2. Boy, there are a bunch of points to address. The classes were certainly more expensive than one would like considering we only met twice a month, but the good news is you can spend as long as you want in the tea room on the days you can go (which means basically up to like 4-5hrs though usually it’s 2-2.5). Each month you pay ¥5500, plus at the beginning of the year we spent ~¥7,000 on our 道具.

    As for the dansei factor, I think it was just supposed to be a “male-bonding” night or something of the sort, but actually most of the students are women. I’d say men represent at most 15% of the students. I don’t think I can give you a great answer to how many people are in the class because it really varies from day to day. Sometimes when we go, up to 8-10 people will be in the room with us practicing making and receiving tea, while other times it will just be me HB and sensei. Both are worthwhile experiences, but it’s usually more effective when it’s emptier.

    When my parents came, they definitely seemed like they were okay with it, but that might have just been omotenashi? It kind of felt rushed in that they made tea for them, and then, politely, kinda scooted us out. The English translation wasn’t terrible because one of the students who was there that night happened to be an English teacher, and in fact there is a lot of chatting during the lessons. It’s quiet during the actual tea preparation [usually], but in interregnums, there’s plenty of small talk (especially outside of the main 教室, which is where HB and I normally practice).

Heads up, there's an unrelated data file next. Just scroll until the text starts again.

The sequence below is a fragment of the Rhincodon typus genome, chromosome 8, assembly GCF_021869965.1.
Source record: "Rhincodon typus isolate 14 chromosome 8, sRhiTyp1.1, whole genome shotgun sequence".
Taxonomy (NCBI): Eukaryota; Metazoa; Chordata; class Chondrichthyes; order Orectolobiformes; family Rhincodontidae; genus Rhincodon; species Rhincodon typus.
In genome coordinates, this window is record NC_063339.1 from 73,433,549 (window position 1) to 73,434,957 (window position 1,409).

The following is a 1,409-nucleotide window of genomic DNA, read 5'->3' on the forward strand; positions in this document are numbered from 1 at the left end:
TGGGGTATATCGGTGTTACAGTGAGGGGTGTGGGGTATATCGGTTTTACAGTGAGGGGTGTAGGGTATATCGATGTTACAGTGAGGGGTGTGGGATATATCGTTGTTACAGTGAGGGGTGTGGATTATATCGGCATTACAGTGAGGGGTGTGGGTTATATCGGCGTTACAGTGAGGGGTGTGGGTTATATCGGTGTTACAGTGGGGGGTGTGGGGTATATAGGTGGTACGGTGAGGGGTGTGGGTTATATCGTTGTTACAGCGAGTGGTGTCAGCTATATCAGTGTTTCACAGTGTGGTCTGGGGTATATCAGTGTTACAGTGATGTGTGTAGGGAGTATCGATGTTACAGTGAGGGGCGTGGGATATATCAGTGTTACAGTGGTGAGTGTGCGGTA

3. This sounds like a really interesting CIP! In the beginning of the semester, I was unsure of whether I wanted to pursue a CIP that would teach me a Japanese craft, or something along the lines of an internship. I chose to do an internship, and after having read your experience with Tea Ceremony, I am slightly jealous that I didn’t choose to take lessons like you did!

    In comparing your experiences from the Spring semester vs. the Fall semester, after having grown more comfortable with the other non-Gaijin students during the Fall semester, did this continue into the Spring semester? Are you satisfied with how much you were able to integrate yourself into this Japanese community? Along these lines, I’m curious if during class there was much time for socialization, or if you built friendships mostly outside of class with your classmates.

  4. Well, I can understand where you’re coming from but I think an internship was probably a great idea in the end. I definitely learned a lot from my Tea ceremony experience, but I didn’t get as far as I would have liked because we were limited to two lessons a month.

    HB and I were actually the only two gaijin students in the school, so it was a pretty quick immersion. I think we integrated ourselves into the community as well as we could given the circumstances, but we didn’t really build friendships outside of the classes. Unfortunately the guys that I got closer with had to switch their attendance times so I stopped seeing them on a consistent basis, too, which didn’t help. Regardless, for the most part I enjoyed spending the time that I did with them.